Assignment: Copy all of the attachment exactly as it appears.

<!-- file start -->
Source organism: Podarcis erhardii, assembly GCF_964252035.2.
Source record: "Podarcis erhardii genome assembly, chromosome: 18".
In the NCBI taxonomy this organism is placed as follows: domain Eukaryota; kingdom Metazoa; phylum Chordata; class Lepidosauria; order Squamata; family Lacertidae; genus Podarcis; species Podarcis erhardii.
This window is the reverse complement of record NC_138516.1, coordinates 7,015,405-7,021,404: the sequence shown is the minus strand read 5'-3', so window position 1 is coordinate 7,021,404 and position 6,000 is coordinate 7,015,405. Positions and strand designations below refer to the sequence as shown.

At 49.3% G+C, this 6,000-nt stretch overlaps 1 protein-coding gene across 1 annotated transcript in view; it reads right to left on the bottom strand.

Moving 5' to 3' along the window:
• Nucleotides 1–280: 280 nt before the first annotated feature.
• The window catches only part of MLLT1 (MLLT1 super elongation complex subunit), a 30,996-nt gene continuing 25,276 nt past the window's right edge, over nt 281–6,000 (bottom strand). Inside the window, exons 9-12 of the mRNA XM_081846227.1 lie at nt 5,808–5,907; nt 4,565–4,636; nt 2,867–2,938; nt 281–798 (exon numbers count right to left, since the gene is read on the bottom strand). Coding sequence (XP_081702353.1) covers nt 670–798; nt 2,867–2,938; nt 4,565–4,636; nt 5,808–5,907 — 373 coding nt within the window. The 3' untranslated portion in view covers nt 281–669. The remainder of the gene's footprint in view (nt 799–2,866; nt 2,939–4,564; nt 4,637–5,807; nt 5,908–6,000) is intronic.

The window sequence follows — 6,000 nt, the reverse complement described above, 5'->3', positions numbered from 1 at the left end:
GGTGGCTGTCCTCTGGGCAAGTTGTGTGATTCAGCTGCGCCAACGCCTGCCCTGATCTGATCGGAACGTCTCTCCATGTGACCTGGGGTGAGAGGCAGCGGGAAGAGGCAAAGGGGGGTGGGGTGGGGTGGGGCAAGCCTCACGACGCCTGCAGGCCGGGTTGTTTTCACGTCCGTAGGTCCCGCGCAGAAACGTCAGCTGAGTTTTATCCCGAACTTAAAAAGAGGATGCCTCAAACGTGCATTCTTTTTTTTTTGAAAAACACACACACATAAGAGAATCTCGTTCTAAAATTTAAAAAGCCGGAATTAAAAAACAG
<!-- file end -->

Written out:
Source organism: Podarcis erhardii, assembly GCF_964252035.2.
Source record: "Podarcis erhardii genome assembly, chromosome: 18".
In the NCBI taxonomy this organism is placed as follows: domain Eukaryota; kingdom Metazoa; phylum Chordata; class Lepidosauria; order Squamata; family Lacertidae; genus Podarcis; species Podarcis erhardii.
This window is the reverse complement of record NC_138516.1, coordinates 7,015,405-7,021,404: the sequence shown is the minus strand read 5'-3', so window position 1 is coordinate 7,021,404 and position 6,000 is coordinate 7,015,405. Positions and strand designations below refer to the sequence as shown.

At 49.3% G+C, this 6,000-nt stretch overlaps 1 protein-coding gene across 1 annotated transcript in view; it reads right to left on the bottom strand.

Moving 5' to 3' along the window:
• Nucleotides 1–280: 280 nt before the first annotated feature.
• The window catches only part of MLLT1 (MLLT1 super elongation complex subunit), a 30,996-nt gene continuing 25,276 nt past the window's right edge, over nt 281–6,000 (bottom strand). Inside the window, exons 9-12 of the mRNA XM_081846227.1 lie at nt 5,808–5,907; nt 4,565–4,636; nt 2,867–2,938; nt 281–798 (exon numbers count right to left, since the gene is read on the bottom strand). Coding sequence (XP_081702353.1) covers nt 670–798; nt 2,867–2,938; nt 4,565–4,636; nt 5,808–5,907 — 373 coding nt within the window. The 3' untranslated portion in view covers nt 281–669. The remainder of the gene's footprint in view (nt 799–2,866; nt 2,939–4,564; nt 4,637–5,807; nt 5,908–6,000) is intronic.

The window sequence follows — 6,000 nt, the reverse complement described above, 5'->3', positions numbered from 1 at the left end:
GGTGGCTGTCCTCTGGGCAAGTTGTGTGATTCAGCTGCGCCAACGCCTGCCCTGATCTGATCGGAACGTCTCTCCATGTGACCTGGGGTGAGAGGCAGCGGGAAGAGGCAAAGGGGGGTGGGGTGGGGTGGGGCAAGCCTCACGACGCCTGCAGGCCGGGTTGTTTTCACGTCCGTAGGTCCCGCGCAGAAACGTCAGCTGAGTTTTATCCCGAACTTAAAAAGAGGATGCCTCAAACGTGCATTCTTTTTTTTTTGAAAAACACACACACATAAGAGAATCTCGTTCTAAAATTTAAAAAGCCGGAATTAAAAAACAG